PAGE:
However, average security response times are improving. The average response time to a cyberattack went from 29 days in 2021 to 21 days in 2022. Additionally, 73% of organizations who partnered with managed security services and managed detection and response providers saw a reduction in the impact of disruptive cyber incidents.
Cybersecurity professionals can help identify potential threats and develop strategies to protect against online attacks. Additionally, various software solutions are available to help organizations detect cyber threats.
Firewalls are a powerful tool for preventing malicious traffic from entering or leaving an organization’s systems. Firewalls can be configured to detect and block known threats and monitor for suspicious activity.
Antivirus software scans for any potential malware or viruses that may be present on your system. Then, it will show you how to take the necessary steps to remove them. Roughly 450,000 viruses are detected daily worldwide, indicating this software’s importance.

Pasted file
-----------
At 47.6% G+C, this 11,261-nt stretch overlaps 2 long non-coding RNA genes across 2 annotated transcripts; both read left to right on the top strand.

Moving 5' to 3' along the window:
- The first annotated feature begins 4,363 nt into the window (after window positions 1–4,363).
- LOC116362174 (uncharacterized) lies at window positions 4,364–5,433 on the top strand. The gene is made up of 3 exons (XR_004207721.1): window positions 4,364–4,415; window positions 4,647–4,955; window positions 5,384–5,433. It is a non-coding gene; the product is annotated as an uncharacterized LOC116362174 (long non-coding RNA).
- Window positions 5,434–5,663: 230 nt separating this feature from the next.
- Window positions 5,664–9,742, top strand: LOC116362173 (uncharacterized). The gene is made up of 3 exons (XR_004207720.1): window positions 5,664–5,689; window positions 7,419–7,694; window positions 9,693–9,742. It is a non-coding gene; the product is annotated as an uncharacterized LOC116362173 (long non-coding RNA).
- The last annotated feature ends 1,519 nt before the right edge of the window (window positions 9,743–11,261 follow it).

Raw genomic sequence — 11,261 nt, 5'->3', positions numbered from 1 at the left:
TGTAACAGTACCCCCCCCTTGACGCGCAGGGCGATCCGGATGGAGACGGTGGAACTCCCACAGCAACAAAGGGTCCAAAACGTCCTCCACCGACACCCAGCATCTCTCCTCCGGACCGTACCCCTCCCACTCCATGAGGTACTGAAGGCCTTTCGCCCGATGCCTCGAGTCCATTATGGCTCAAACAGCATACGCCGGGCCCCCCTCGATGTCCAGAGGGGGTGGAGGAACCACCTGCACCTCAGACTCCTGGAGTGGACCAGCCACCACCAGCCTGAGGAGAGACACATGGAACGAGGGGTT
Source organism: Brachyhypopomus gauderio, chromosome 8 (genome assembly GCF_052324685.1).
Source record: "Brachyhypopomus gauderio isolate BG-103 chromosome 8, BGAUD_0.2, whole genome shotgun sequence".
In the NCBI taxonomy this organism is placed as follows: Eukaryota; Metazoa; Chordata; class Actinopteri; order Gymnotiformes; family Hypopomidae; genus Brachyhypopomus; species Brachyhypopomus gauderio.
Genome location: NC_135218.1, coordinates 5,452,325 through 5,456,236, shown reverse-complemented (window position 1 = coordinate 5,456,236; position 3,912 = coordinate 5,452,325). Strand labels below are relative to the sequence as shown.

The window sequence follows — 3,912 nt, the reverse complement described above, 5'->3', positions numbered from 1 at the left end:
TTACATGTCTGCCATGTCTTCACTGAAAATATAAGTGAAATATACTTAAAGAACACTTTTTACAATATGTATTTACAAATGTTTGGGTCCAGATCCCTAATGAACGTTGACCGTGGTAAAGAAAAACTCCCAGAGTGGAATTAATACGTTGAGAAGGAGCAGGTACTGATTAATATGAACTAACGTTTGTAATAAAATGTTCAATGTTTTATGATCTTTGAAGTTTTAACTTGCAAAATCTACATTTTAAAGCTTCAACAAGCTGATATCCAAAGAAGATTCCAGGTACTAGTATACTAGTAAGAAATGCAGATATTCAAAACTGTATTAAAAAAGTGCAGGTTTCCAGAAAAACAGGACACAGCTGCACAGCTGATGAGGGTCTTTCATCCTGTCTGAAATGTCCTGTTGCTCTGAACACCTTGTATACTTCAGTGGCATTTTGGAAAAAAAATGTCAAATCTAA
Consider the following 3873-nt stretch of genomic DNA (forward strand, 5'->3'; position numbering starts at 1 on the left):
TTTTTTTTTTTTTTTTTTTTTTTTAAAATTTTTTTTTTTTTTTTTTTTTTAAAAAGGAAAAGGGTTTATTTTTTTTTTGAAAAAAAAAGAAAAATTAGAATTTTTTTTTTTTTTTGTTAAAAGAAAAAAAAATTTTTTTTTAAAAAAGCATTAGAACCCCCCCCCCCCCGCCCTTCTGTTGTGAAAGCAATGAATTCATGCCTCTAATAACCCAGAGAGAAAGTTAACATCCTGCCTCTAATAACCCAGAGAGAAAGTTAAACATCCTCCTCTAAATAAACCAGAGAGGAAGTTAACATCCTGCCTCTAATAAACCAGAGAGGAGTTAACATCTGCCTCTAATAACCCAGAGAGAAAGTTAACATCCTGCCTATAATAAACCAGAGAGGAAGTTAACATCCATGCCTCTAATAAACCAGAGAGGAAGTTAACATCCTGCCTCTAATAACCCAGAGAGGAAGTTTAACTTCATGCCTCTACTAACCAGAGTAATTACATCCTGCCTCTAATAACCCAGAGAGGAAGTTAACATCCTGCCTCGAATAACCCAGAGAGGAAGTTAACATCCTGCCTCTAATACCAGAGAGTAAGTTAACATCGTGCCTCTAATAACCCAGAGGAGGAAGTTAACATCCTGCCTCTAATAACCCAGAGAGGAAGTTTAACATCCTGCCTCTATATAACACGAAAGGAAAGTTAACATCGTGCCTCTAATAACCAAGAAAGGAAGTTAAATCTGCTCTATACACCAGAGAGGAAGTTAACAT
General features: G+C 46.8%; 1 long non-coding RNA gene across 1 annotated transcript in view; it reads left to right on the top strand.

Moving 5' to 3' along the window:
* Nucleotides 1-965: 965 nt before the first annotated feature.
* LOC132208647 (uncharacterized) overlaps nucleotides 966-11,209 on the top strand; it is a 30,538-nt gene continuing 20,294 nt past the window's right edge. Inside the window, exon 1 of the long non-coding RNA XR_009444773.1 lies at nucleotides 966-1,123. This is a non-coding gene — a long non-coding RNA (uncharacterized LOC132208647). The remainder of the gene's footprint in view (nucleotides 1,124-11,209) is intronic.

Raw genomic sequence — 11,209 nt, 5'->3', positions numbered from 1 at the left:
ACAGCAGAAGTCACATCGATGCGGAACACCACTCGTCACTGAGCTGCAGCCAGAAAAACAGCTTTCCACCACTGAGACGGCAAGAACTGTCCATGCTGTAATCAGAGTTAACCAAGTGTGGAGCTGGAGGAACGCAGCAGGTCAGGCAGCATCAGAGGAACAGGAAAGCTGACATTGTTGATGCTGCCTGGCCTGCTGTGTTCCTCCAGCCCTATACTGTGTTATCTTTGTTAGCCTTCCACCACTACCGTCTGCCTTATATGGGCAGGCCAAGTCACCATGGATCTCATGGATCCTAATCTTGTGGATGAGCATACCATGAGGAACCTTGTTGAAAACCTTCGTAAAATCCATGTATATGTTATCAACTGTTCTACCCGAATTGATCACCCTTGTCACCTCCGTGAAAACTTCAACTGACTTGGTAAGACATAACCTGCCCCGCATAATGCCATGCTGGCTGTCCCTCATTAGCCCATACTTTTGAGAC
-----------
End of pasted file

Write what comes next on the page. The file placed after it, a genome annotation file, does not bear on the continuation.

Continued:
Organizations may consider investing in additional network security solutions such as Intrusion Detection Systems (I.D.S.s). I.D.S.s are designed to detect suspicious activity on an organization’s network and alert the appropriate personnel.
Penetration testing is another valuable resource for organizations. It involves penetrating an organization’s systems to identify potential vulnerabilities. It’s a simulated attack that allows organizations to evaluate their security posture and identify areas that need improvement.
The most common cyber attacks are phishing, malware, distributed denial of service (DDoS), and ransomware attacks.
It’s too early to gather this information. But all S.M.B.s should prepare for a rise in phishing, ransomware, and malware attacks as cybercriminals become more sophisticated in their methods.
Although there is no precise data on “successful” (vs. unsuccessful) cyber attacks, in 2021, the FBI reported 847,376 complaints of cybercrime, amounting to a daily rate of about 2,316 reports.
The most dangerous cyber attacks target critical systems, such as those related to power grids or other essential services. These types of attacks can cause significant damage to organizations and societies.
Cyber attacks are done worldwide and can be initiated by individuals, organized crime groups, or nation-states. More specifically, the top five locations of cyber attacks come from China, North Korea, Iran, Russia, and the U.S.A.